Amid the endless, endless verbiage, the haggling, the suffering, in Israel's conflict with the Arabs of Palestine, in the end it all boils down to this: There are just two sides here: the people who think it's complicated, and the people who don't. That is the real division, and it slices through every other marker, be it religious, cultural, ethnic. Those of us who see justice on both sides, pain on both sides, reason on both sides—in varied and shifting proportions, and invariably, greater or lesser sympathy for one or the other, and those who think they and theirs have never been in the wrong and ever and always in the right.
In his latest piece, Yousef Munayyer again firmly allies himself with the folks for whom it's all very simple. Zionism is evil, Israel is evil, sustained by malevolence and historical blindness, to be undone at a stroke and all will be well. His Manichean view leads him to assert as fact that "[g]iven the realities of history and the disparity of power, it would have been something of a miracle if the Zionists had not been victorious." Is the outcome of any war that obvious from the get-go? Do I even need to spell out all the ways that the Jews could have lost the war in 1948, if one thing or another had gone differently, or the sheer inanity of seeing the Jews, barely three years after the Holocaust, with all that implies, as some kind of indomitable Goliath?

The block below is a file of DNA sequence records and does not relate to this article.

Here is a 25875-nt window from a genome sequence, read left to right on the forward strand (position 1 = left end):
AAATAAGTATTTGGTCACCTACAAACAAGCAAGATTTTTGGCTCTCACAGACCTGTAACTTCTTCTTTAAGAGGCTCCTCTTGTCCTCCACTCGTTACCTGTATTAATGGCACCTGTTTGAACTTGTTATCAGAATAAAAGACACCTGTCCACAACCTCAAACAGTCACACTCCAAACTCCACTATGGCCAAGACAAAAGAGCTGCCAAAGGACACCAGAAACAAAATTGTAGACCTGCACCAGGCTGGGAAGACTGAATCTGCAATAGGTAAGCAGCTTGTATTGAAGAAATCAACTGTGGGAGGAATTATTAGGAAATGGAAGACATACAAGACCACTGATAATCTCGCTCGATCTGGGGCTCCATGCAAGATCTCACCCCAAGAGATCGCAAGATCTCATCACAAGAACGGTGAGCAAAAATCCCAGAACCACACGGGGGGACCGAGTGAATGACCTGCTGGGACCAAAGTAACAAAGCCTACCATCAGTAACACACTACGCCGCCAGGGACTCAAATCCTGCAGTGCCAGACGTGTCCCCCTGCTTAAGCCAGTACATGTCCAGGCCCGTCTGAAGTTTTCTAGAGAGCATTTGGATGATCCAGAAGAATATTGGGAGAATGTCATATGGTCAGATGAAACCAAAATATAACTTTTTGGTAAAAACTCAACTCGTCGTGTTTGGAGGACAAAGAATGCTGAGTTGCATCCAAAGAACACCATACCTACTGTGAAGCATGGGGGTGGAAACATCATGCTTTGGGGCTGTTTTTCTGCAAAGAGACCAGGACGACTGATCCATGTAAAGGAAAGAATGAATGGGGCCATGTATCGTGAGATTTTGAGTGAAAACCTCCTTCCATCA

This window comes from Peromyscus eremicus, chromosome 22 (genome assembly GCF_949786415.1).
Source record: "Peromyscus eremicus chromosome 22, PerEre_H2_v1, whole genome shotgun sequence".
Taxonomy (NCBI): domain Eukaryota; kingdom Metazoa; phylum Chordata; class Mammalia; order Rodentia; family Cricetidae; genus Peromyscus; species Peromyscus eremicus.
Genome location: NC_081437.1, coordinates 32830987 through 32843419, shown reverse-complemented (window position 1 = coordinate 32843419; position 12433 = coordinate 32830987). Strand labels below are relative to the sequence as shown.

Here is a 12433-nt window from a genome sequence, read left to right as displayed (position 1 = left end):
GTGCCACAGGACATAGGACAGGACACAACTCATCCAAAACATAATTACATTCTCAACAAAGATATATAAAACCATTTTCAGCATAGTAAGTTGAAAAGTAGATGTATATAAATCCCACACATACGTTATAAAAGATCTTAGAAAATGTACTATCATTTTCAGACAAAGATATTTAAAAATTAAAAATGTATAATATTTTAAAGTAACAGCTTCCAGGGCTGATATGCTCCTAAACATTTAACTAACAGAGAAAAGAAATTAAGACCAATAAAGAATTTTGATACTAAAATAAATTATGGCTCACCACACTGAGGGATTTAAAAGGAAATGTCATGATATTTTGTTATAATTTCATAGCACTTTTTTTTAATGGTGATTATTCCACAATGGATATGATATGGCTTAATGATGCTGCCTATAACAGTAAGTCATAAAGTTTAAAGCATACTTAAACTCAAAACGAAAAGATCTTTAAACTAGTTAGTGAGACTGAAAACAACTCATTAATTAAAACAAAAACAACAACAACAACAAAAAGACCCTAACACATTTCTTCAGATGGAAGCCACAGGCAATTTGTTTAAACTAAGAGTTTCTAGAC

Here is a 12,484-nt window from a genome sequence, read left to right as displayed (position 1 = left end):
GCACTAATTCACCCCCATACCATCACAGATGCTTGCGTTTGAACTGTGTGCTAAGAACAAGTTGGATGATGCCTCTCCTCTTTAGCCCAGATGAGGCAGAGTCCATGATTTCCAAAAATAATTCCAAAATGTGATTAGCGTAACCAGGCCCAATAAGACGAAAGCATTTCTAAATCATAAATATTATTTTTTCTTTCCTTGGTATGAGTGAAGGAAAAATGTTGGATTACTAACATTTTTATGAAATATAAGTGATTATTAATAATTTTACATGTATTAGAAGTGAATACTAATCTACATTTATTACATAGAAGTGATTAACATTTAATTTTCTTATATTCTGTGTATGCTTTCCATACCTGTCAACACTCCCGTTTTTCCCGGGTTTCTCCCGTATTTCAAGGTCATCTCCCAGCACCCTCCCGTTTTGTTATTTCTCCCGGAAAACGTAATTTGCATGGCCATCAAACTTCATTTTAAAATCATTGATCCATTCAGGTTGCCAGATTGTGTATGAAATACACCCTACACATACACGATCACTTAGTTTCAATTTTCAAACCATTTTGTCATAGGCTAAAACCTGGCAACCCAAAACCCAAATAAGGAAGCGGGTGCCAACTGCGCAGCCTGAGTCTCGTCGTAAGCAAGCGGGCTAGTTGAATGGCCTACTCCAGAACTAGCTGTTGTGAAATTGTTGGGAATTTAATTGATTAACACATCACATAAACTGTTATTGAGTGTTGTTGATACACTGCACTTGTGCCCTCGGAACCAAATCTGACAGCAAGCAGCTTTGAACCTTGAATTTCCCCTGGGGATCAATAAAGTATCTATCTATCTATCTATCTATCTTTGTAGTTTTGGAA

Okay, here are a few: What if the siege on Jerusalem had never been broken? What if the UN hadn't imposed the arms embargo that undercut the Arabs and took them by surprise, while leaving the Jews' more obviously risky clandestine arms-smuggling networks paradoxically untouched? Could anyone have known beforehand where the Armistice lines would run, or whether there would even be an Armistice line at all? Did anyone at the time see Jewish victory as the slam-dunk certainty that Yousef claims in retrospect? And more to the point, why does Jewish victory in 1948 need to be inevitable in order for Jews to recognize that for so many Palestinian Arabs that victory was a catastrophe?
Should the Israeli police have detained the Zochrot activists on Independence Day? Of course not. Should Israelis be aware of the Palestinian villages that once stood where their homes are now? Of course they should. Will fostering that awareness help advance peace if the underlying message is that the State of Israel is entirely illegitimate, founded in nothing but sin and nothing but sinning to the present day? No. By the same token, will pursuing BDS with no corresponding boycott of Palestinian extremists, without regard for achieving coexistence and cultivating a shared sense of humanity bring, not Zionist surrender, but peace? No.
In making his arguments about the inevitability of 1948 Yousef is trying to undo the notion of Jewish vulnerability, to wit, you never were vulnerable, you aren't today, you have nothing to fear from abandoning your sovereignty. But paradoxically, it is only by recognizing the deep sense of vulnerability running through Zionism and Israeli policy throughout running through Jewish life that Jewish Israelis will be able to look the Palestinian catastrophe in the face.